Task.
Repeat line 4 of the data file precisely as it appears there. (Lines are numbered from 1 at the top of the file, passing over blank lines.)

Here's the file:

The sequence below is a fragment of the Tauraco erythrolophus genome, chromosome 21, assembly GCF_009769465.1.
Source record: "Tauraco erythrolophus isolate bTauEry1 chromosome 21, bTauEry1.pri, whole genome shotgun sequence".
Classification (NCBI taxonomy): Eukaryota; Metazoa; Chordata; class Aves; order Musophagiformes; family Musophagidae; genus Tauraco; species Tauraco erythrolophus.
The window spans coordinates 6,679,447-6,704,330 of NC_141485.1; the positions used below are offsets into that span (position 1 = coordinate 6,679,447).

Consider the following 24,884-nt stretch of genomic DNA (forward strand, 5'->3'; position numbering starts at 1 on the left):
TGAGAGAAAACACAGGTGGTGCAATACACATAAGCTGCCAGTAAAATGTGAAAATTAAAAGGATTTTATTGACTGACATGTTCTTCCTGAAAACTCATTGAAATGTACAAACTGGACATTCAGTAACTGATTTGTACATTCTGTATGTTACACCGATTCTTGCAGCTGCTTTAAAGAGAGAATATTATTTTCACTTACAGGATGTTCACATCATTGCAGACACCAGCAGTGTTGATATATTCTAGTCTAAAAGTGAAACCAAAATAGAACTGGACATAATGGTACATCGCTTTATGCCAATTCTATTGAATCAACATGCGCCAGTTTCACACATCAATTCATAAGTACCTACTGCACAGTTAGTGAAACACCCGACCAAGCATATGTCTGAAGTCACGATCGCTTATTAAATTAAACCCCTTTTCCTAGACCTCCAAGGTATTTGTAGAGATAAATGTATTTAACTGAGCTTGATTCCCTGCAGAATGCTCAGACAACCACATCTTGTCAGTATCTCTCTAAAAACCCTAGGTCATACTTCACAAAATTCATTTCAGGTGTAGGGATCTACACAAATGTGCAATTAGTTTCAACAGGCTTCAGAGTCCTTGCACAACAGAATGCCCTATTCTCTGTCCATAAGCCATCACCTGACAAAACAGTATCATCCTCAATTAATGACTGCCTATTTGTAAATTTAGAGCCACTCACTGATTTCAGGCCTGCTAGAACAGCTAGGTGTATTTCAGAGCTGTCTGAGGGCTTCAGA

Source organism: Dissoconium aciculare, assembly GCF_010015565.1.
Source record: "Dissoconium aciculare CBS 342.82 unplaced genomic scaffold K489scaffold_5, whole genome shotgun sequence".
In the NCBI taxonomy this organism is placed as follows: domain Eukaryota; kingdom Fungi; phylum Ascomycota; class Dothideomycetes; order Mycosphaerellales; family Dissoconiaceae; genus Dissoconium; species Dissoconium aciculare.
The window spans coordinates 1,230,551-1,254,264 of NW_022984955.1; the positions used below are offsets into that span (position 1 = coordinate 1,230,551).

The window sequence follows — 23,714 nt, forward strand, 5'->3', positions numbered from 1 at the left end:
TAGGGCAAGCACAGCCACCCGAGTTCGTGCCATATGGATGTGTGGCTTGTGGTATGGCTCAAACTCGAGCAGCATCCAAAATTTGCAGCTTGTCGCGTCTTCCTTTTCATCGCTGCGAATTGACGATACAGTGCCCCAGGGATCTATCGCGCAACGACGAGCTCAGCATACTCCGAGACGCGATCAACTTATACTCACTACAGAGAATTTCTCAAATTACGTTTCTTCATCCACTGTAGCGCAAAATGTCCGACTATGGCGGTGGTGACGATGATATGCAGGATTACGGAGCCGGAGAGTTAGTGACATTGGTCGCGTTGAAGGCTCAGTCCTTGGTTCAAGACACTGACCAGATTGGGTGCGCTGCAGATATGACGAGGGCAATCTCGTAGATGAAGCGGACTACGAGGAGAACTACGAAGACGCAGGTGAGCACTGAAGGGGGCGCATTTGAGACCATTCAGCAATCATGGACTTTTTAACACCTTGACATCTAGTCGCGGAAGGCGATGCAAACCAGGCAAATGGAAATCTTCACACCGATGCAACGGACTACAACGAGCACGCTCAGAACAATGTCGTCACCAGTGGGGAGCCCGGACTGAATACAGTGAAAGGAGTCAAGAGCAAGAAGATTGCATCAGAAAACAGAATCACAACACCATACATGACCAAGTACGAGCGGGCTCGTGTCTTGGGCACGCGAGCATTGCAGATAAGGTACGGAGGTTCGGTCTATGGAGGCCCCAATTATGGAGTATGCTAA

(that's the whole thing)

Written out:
The window spans coordinates 6,679,447-6,704,330 of NC_141485.1; the positions used below are offsets into that span (position 1 = coordinate 6,679,447).